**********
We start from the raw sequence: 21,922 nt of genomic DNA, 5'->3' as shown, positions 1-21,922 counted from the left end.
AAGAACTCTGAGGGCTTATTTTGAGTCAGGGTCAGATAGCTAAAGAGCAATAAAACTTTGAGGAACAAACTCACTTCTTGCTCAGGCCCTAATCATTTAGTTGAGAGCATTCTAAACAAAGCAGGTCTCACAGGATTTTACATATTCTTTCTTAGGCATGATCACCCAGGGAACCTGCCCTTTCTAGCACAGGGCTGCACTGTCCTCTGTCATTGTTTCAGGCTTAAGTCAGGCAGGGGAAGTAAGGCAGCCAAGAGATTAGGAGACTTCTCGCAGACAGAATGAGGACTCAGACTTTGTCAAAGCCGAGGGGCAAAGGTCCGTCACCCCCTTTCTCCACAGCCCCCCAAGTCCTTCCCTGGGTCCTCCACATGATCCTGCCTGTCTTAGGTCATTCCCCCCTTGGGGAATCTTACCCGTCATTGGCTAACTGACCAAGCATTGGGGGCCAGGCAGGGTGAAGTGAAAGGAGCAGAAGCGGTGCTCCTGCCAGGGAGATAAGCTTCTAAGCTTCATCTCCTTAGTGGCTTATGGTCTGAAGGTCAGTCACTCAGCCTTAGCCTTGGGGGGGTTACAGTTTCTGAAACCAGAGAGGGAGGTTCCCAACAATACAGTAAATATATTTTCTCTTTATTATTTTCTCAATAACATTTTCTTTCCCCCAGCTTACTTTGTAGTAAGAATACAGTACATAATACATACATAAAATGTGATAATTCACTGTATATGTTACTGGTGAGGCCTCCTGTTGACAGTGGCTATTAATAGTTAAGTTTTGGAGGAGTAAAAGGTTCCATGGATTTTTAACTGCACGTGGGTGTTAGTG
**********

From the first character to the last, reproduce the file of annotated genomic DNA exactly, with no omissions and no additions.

We start from the raw sequence: 21,922 nt of genomic DNA, 5'->3' as shown, positions 1-21,922 counted from the left end.
AAGAACTCTGAGGGCTTATTTTGAGTCAGGGTCAGATAGCTAAAGAGCAATAAAACTTTGAGGAACAAACTCACTTCTTGCTCAGGCCCTAATCATTTAGTTGAGAGCATTCTAAACAAAGCAGGTCTCACAGGATTTTACATATTCTTTCTTAGGCATGATCACCCAGGGAACCTGCCCTTTCTAGCACAGGGCTGCACTGTCCTCTGTCATTGTTTCAGGCTTAAGTCAGGCAGGGGAAGTAAGGCAGCCAAGAGATTAGGAGACTTCTCGCAGACAGAATGAGGACTCAGACTTTGTCAAAGCCGAGGGGCAAAGGTCCGTCACCCCCTTTCTCCACAGCCCCCCAAGTCCTTCCCTGGGTCCTCCACATGATCCTGCCTGTCTTAGGTCATTCCCCCCTTGGGGAATCTTACCCGTCATTGGCTAACTGACCAAGCATTGGGGGCCAGGCAGGGTGAAGTGAAAGGAGCAGAAGCGGTGCTCCTGCCAGGGAGATAAGCTTCTAAGCTTCATCTCCTTAGTGGCTTATGGTCTGAAGGTCAGTCACTCAGCCTTAGCCTTGGGGGGGTTACAGTTTCTGAAACCAGAGAGGGAGGTTCCCAACAATACAGTAAATATATTTTCTCTTTATTATTTTCTCAATAACATTTTCTTTCCCCCAGCTTACTTTGTAGTAAGAATACAGTACATAATACATACATAAAATGTGATAATTCACTGTATATGTTACTGGTGAGGCCTCCTGTTGACAGTGGCTATTAATAGTTAAGTTTTGGAGGAGTAAAAGGTTCCATGGATTTTTAACTGCACGTGGGTGTTAGTG